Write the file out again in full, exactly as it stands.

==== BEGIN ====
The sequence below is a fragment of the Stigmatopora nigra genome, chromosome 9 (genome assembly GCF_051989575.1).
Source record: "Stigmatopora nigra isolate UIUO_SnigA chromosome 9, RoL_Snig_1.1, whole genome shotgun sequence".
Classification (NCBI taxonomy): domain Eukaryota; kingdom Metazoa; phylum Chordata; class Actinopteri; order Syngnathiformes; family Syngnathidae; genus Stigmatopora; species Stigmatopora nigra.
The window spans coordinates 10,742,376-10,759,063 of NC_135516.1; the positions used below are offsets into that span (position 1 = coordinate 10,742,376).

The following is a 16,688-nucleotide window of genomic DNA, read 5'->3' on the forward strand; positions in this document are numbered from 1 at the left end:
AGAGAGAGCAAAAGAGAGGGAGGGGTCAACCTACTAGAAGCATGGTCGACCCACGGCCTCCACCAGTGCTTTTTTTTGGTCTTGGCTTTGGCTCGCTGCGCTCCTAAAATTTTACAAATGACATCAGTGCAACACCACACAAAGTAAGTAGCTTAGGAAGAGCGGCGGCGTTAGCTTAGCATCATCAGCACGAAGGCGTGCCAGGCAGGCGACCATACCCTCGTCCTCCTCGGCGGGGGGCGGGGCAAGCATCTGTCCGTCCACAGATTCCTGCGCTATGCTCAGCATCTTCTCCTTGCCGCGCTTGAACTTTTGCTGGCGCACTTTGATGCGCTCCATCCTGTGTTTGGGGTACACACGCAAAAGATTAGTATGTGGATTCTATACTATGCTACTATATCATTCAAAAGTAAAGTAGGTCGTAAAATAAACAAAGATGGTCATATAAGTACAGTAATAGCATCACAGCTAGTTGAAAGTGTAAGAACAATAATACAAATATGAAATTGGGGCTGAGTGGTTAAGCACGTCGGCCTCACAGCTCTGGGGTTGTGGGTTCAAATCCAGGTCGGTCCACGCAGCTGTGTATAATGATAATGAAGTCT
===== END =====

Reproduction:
The sequence below is a fragment of the Stigmatopora nigra genome, chromosome 9 (genome assembly GCF_051989575.1).
Source record: "Stigmatopora nigra isolate UIUO_SnigA chromosome 9, RoL_Snig_1.1, whole genome shotgun sequence".
Classification (NCBI taxonomy): domain Eukaryota; kingdom Metazoa; phylum Chordata; class Actinopteri; order Syngnathiformes; family Syngnathidae; genus Stigmatopora; species Stigmatopora nigra.
The window spans coordinates 10,742,376-10,759,063 of NC_135516.1; the positions used below are offsets into that span (position 1 = coordinate 10,742,376).

The following is a 16,688-nucleotide window of genomic DNA, read 5'->3' on the forward strand; positions in this document are numbered from 1 at the left end:
AGAGAGAGCAAAAGAGAGGGAGGGGTCAACCTACTAGAAGCATGGTCGACCCACGGCCTCCACCAGTGCTTTTTTTTGGTCTTGGCTTTGGCTCGCTGCGCTCCTAAAATTTTACAAATGACATCAGTGCAACACCACACAAAGTAAGTAGCTTAGGAAGAGCGGCGGCGTTAGCTTAGCATCATCAGCACGAAGGCGTGCCAGGCAGGCGACCATACCCTCGTCCTCCTCGGCGGGGGGCGGGGCAAGCATCTGTCCGTCCACAGATTCCTGCGCTATGCTCAGCATCTTCTCCTTGCCGCGCTTGAACTTTTGCTGGCGCACTTTGATGCGCTCCATCCTGTGTTTGGGGTACACACGCAAAAGATTAGTATGTGGATTCTATACTATGCTACTATATCATTCAAAAGTAAAGTAGGTCGTAAAATAAACAAAGATGGTCATATAAGTACAGTAATAGCATCACAGCTAGTTGAAAGTGTAAGAACAATAATACAAATATGAAATTGGGGCTGAGTGGTTAAGCACGTCGGCCTCACAGCTCTGGGGTTGTGGGTTCAAATCCAGGTCGGTCCACGCAGCTGTGTATAATGATAATGAAGTCT